extended usage, stains may appear.
The special coaling works best on
small amounts of spatter. It does
not work well with larger spills,
especially sugars, egg, or dairy mixtures. For this reason, the oven is
equipped with a removable, replaceable aluminum foil oven bottom
liner which protects the porous
finish on the bottom of the oven
“from spillovers. Avoid spills on
inside surface of the oven door.
This special finish is not used on
oven s-helves.Shelves are removable
and can be taken to the sink for
cleaning. See “Cleaning Chart” on
page 17for cleaning directions.
the oven
mti~you
have read this
‘r(’)clean owl:
Use the following steps when
cleaning your Continuous-Clean
Oven.
1. Let range parts cool before handling. It is recommended that
rubber gloves be worn when
cleaning range parts manually.
2. Remove all cooking utensils
including the broiler pan and raclc.
3. Remove oven shelvesand clean
them manually with scouring pads
or mild abrasive.
4. Remove excess spills and boilovers from aluminum foil oven
bottom liner before removing liner
from oven. This is to prevent excess
liquids from spilling ~nto the
porous finish. Then remove aluminum foil bottom liner and clean
manually. (Before cleaning or removing the aluminum foil liner, lift
bake unit out of the way.)
section.
DURING THE
OPERATION OF THE OVEN,
THE DOOR, WINDOW AND
O~”HER RANGE SURFACES
WILL GET HOT ENOUGH TO
CAUSE BURNS. DO NOT
TOUCH. LET THE RANGE
COOL BEFORE REPLACING
ALUMINUM FOIL OVEN BOTTOM AND OVEN SHELVES IF
THEY WERE REMOVED.
7. If a spillover or heavy soiling
occurs on the porous surJace, as
soon as the oven has cooled, remove as much of the soil as possible using a small amount of water
and a stiff bristle nylon brush.
When using water,-use it sparingly
and change it frequently, keeping it
as clean as possible, and be sure to
blot it up with paper towels, cloths,
or sponges. Do not rub or scrub
with paper towels, cloths or
sponges-,sincethesewillleave
unsightlylint on the oven finish. If
water leavesa whitering on the
finish as it dries, apply water again
and blot it with a clean spcnge,
starting at the edge of the ring and
working toward the center.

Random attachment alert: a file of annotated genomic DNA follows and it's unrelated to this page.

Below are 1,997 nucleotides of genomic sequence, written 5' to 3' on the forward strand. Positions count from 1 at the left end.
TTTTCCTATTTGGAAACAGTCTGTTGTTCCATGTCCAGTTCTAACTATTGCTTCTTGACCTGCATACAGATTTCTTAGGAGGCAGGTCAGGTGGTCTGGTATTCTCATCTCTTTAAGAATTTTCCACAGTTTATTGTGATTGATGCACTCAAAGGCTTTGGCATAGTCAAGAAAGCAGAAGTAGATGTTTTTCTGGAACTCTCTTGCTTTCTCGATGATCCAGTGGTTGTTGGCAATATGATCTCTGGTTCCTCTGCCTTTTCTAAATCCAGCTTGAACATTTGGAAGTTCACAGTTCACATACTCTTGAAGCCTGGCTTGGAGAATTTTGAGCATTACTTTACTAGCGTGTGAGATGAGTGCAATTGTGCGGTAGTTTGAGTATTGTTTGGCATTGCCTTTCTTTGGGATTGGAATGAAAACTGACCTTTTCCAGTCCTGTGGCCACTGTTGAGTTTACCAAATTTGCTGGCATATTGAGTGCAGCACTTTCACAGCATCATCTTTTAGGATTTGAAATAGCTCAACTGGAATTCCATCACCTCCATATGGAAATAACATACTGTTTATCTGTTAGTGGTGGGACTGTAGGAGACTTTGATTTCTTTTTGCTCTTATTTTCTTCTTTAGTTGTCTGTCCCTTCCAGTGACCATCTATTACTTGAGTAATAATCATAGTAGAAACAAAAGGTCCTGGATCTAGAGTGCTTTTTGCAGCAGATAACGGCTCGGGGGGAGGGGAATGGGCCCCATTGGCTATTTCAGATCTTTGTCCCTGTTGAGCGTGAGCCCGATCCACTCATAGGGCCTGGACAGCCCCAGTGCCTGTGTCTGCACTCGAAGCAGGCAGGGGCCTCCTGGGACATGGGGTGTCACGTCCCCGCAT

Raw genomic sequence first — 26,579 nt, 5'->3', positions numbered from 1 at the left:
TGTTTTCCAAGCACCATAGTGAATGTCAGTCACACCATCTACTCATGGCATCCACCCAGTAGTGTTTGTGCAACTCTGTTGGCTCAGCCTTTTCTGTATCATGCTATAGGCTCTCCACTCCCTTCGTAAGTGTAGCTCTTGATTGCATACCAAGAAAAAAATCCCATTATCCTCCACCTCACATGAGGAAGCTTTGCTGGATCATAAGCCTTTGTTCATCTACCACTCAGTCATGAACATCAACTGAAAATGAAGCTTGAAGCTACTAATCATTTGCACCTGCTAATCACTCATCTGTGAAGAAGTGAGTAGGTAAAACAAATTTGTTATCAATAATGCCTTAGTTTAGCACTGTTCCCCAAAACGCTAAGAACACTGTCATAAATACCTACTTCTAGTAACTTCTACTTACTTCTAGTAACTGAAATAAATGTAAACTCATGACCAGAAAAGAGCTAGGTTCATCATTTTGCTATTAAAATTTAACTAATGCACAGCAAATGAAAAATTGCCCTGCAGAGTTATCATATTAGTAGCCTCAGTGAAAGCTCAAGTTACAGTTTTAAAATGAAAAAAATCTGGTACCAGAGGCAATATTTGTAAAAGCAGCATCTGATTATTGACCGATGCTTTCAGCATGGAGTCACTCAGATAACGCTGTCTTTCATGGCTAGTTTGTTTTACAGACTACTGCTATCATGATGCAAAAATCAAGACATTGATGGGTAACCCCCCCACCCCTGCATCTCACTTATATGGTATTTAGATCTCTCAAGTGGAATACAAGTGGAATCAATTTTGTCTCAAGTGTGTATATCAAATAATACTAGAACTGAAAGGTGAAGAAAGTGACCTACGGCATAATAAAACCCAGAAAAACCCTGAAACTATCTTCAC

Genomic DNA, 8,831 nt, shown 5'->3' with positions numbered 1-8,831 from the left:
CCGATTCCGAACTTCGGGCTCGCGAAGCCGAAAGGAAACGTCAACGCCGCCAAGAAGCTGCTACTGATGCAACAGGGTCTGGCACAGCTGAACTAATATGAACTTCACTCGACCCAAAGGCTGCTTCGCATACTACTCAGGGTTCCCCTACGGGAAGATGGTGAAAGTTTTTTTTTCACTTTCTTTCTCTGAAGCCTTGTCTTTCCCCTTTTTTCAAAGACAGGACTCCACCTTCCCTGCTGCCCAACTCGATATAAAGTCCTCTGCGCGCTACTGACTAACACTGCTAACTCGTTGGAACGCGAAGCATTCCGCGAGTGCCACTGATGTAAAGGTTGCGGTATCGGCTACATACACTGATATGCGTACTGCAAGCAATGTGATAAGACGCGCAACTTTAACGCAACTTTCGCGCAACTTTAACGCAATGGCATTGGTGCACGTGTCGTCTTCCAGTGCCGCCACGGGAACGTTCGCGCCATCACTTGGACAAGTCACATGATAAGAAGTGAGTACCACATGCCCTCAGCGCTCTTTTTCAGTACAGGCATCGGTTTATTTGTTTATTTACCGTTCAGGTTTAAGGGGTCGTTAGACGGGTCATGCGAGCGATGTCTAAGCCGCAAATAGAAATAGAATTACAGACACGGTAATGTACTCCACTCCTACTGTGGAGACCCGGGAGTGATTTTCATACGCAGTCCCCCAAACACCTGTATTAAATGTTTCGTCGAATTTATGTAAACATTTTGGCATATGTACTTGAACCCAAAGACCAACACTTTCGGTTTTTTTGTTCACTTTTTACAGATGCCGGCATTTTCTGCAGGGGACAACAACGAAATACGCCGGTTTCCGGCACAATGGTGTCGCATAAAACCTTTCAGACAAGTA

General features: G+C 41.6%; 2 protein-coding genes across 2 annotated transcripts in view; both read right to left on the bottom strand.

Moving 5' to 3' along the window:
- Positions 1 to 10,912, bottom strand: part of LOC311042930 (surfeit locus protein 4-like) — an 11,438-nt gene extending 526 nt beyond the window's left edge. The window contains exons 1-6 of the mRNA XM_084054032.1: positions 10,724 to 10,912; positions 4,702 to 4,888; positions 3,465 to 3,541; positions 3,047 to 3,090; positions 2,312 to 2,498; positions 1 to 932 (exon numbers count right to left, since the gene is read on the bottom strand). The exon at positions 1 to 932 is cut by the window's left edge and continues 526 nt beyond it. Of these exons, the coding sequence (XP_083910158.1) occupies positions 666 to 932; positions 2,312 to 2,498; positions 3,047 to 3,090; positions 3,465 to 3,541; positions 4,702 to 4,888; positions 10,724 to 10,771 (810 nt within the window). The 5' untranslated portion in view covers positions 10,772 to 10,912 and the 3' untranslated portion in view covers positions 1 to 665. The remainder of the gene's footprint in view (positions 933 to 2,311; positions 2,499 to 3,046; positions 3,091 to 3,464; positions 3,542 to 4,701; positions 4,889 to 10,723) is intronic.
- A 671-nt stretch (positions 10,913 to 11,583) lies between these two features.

Use care in removing and replacing
aluminum foil oven bottom liner
and shelvesand in placingand removingdishesand food to avoid
scratching,rubbing or otherwise
5. Clean oven window. Use mild
non-scratching cleanser and damp
cloth. Avoid spilling water or
cleaner on porous surface.
6. Soil visibility may be reduced by
operating oven at 400°F. Close
door; set oven switch to bake and
oven temperature control to 400°F.
Time for at least 4 hours, Repeated
cycles may be necessary before
improvement in appearance is
apparent, particularly on oven
door. For moderate to heavy
soiling of oven door, use method
described in item (7) below before
running 400°F, cycle. The oven
timer can be used to control the
cycle automatically at a time convenient for you. Some slight
smoking may occur, similar to that
which may occur during Time Bake
cooking.
16
damagin~ the pordusjinish on the
oven walls and door.
Do not use soap, detergent, commercial oven cleaner, s[licone oven
sprays, coarse steel pads or coarse
brushes on the porous surface.
These prod ~ictswill spot, clog, and
mar the porous surfa& and reduce
its ability to work.
—
rmaw?r..
-!lE#mw
—.
—
MATERIALS TO USE
Do not clean the bake unit or broil unit. Anysoil willburn off when the
unit is heated. NOTE:The bake unit is hingedand can be liftedgently tc
Bake Unit and
clean the ovenfloor. Jf spillover,residue, or ash accumulatesaround the
Broil [Jnit
bake unit. aentlv wit)earound the unit with warm water.
Drain fat, cool pan and rack slightly.(Do not let soiledpan and rack
e Soap and Water